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I was watching this issue for a while before deciding to take a side... Comparative religion type questions are questions that involve comparison of Buddhism with Christianity, or Hinduism or Yoga or even Science, directly or indirectly. These types of questions tend to attract answers from people that are knowledgeable in one field but not necessarily in the other. This leads to incorrect assessments, which in turn leads to arguments. These arguments attract views and clicks, resulting in such question bubbling up to the top. The question then appears on Hot Network Questions list, getting even more views. As a result, other, more interesting and useful questions do not get attention they deserve. Should we ban "comparative-religion" questions or is there any value in keeping them that outweighs the harm they do?

P.S. I do believe that comparative religion itself can be a very fruitful field of study, it is just that I don't think it is a good S.E. topic.

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    'other, more interesting and useful questions' - I get why you think other questions might be more useful, but the fact that certain questions appear on the hot list clearly indicates how interesting they are. – yuttadhammo Oct 6 '14 at 21:38
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    'interesting' doesn't mean either deep or popular. It means 'arousing curiosity or interest; holding or catching the attention', a quality of questions that I would argue will help this site grow (provided the questions are also useful). Don't you think the dictionary definition of interesting applies to the questions that make it on the hot list? – yuttadhammo Oct 6 '14 at 23:00
  • I do, in fact that's my exact concern. Because many people seem to find superficial controversies so interesting, they get attracted to them like flies to dung, while truly interesting questions get < 100 views each. Hence my proposal: why don't we ban superficial controversies? I guess it's not really just or indeed about comparative-religion. The Woman Buddha question is another example of these. But these are harder to identify. That's why I thought about comparative-religion first. – Andrei Volkov Oct 7 '14 at 1:34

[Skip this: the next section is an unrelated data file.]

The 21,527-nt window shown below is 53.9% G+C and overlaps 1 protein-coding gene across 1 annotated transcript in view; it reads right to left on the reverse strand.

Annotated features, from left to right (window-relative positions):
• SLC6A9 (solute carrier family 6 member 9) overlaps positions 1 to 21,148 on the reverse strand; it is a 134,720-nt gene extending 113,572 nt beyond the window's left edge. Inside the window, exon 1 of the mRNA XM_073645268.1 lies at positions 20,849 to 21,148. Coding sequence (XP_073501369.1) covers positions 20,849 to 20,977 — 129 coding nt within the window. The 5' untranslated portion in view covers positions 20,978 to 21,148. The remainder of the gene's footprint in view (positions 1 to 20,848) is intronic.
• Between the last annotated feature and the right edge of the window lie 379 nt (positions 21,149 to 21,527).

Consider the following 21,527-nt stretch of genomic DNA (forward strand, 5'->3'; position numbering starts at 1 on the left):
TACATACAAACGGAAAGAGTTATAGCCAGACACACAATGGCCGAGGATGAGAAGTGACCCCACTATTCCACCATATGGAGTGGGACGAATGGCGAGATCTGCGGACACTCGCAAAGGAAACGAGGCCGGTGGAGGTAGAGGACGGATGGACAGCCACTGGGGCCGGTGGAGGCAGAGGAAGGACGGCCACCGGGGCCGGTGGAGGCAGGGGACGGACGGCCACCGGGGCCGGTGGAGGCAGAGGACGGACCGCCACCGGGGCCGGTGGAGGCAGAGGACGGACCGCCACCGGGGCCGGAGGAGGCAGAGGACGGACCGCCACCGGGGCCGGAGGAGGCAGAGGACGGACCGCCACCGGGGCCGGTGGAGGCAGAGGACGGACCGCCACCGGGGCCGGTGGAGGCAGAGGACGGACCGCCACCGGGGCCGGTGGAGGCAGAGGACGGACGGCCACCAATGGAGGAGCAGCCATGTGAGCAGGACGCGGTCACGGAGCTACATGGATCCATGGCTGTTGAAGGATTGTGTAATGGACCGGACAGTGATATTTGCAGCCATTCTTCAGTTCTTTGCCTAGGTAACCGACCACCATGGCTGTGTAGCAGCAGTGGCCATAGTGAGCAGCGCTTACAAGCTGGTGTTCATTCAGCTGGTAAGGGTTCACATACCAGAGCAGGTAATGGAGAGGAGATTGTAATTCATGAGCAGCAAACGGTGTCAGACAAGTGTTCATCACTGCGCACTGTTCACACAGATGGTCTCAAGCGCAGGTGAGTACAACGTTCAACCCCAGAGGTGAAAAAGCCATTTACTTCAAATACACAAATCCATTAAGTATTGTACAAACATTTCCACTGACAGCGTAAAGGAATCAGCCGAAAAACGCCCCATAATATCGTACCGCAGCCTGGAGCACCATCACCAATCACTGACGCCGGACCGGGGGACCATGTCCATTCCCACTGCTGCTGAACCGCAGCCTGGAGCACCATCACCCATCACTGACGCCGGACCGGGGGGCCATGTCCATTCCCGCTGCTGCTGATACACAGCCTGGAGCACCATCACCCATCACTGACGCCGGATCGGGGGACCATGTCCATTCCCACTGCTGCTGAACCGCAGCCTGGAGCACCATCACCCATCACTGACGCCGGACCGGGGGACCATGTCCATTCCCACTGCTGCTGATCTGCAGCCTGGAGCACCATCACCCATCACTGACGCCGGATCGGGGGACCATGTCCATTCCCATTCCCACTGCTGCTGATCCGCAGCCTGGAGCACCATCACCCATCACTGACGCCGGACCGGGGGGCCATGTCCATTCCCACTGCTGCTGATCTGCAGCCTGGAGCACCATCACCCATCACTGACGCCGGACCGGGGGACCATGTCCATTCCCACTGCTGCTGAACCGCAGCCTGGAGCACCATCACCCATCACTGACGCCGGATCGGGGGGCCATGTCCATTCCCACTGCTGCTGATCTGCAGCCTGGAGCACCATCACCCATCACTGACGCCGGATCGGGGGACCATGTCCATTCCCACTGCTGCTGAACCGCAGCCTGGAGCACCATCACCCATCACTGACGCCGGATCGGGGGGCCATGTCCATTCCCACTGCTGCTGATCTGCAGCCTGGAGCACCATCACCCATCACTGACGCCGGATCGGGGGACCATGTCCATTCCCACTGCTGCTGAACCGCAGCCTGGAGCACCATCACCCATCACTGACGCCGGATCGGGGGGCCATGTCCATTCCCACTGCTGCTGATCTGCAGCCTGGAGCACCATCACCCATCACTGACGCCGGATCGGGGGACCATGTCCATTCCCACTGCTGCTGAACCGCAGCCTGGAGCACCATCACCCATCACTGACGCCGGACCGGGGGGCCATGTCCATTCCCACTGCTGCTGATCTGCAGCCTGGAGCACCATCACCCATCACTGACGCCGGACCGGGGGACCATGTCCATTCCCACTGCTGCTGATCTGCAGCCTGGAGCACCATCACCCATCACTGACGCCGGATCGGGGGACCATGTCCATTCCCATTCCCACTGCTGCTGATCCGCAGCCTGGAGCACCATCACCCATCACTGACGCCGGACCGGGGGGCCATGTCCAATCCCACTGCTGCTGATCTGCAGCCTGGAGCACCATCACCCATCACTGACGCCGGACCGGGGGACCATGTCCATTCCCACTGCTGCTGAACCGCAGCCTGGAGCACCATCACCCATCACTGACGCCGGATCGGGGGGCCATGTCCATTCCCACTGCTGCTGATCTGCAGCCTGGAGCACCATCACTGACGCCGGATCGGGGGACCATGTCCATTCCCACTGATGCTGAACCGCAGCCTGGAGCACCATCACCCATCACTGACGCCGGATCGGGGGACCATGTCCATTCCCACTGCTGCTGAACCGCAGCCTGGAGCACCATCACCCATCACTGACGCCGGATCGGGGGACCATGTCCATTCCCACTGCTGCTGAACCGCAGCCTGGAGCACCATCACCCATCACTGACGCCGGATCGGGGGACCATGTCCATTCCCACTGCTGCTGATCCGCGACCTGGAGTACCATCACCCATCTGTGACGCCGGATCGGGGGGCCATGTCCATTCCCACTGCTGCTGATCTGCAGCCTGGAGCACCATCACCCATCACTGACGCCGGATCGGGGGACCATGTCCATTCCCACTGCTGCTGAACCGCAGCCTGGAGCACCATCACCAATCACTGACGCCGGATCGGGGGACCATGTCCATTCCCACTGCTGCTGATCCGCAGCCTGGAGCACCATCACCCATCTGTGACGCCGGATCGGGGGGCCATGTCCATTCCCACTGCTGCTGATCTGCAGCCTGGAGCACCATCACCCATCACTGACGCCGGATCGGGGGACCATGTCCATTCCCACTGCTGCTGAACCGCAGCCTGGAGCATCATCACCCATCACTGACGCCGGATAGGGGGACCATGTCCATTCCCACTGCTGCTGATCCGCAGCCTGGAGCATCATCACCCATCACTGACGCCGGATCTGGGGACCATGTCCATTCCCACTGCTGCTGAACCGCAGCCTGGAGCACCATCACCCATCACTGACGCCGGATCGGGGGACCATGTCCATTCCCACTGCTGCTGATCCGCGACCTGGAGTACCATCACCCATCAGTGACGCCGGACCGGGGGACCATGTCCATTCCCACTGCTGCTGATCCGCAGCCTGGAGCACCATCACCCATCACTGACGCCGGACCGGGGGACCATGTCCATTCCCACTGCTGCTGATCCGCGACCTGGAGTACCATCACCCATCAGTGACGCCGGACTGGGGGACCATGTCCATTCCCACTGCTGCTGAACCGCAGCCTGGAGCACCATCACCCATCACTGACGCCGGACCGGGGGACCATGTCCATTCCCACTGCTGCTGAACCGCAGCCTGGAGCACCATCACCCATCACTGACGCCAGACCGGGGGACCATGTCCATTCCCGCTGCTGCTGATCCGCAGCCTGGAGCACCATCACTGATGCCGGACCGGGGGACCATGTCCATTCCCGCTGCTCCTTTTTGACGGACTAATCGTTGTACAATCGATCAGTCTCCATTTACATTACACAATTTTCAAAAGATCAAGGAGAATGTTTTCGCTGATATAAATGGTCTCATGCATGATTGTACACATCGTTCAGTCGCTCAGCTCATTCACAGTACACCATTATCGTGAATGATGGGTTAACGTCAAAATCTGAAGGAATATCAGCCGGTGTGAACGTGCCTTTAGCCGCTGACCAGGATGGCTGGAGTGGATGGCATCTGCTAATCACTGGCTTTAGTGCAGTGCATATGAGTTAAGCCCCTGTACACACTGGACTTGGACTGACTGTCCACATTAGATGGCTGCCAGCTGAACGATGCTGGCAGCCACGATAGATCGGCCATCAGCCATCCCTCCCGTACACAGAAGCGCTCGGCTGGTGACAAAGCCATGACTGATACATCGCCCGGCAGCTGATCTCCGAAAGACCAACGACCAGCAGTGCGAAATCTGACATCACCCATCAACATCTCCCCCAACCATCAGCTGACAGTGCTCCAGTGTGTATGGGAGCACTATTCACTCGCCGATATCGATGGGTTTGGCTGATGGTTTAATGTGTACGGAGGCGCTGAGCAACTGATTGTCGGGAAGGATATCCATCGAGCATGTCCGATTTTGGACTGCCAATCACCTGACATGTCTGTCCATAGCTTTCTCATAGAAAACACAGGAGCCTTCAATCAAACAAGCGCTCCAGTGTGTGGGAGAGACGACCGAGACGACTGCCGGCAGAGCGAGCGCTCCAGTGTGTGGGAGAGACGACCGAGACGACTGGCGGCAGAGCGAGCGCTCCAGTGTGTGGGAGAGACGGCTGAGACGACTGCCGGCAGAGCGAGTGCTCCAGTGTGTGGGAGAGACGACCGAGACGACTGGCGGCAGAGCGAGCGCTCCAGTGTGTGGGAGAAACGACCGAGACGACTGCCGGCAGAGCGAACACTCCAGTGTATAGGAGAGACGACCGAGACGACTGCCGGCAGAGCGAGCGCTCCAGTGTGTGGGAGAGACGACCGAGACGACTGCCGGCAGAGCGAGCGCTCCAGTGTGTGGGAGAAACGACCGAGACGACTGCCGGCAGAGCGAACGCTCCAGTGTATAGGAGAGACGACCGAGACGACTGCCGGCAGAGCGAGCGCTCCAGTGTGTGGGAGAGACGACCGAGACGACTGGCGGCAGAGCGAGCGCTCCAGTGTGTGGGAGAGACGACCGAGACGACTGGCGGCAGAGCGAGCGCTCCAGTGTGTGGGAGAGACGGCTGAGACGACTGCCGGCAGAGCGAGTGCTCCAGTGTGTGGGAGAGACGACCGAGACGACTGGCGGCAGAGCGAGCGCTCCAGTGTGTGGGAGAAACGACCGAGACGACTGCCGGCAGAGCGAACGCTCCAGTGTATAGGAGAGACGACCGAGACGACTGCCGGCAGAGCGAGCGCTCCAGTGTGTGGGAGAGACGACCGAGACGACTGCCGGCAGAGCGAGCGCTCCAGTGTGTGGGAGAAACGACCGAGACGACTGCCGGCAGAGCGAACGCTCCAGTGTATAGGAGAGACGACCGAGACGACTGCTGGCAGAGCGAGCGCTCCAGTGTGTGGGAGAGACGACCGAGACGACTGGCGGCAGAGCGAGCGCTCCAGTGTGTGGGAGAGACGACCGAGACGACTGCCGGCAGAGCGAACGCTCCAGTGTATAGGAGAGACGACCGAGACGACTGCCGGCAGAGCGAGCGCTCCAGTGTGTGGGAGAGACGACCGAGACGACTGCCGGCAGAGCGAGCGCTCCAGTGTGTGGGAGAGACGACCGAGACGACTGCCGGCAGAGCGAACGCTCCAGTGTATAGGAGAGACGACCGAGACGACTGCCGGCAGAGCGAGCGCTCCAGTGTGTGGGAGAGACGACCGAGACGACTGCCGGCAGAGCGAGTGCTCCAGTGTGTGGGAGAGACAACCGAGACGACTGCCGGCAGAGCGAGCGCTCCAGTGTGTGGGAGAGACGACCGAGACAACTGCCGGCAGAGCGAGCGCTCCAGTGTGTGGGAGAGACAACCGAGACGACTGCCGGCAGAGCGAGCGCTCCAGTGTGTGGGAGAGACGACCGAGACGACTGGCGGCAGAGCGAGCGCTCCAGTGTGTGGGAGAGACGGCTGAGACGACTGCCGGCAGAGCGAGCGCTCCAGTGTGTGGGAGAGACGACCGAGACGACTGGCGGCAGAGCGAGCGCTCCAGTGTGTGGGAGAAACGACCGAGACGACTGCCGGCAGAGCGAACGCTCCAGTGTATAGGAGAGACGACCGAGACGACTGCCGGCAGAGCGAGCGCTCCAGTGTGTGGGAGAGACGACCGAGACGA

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    I hear you, but who decides what people should be interested in? – yuttadhammo Oct 7 '14 at 2:30
  • FYI there's a strong correlation between number of views and number of answers: questions with > 200 views have 4 or 5 answers or more ("having many answers" is one definition of "interesting"). – ChrisW Oct 7 '14 at 3:26
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    Actually I was pleased by Bakmoon's comment after the Woman Buddha question, and maybe I learned something too (I know very little about the evolution of Buddhism), so even though it doesn't seem to be a practical question, about "practice", I confess I kind of liked that dung at the time. But let's be positive: instead of saying what questions aren't interesting, what are interesting question? Can you say what questions people should ask? – ChrisW Oct 7 '14 at 3:27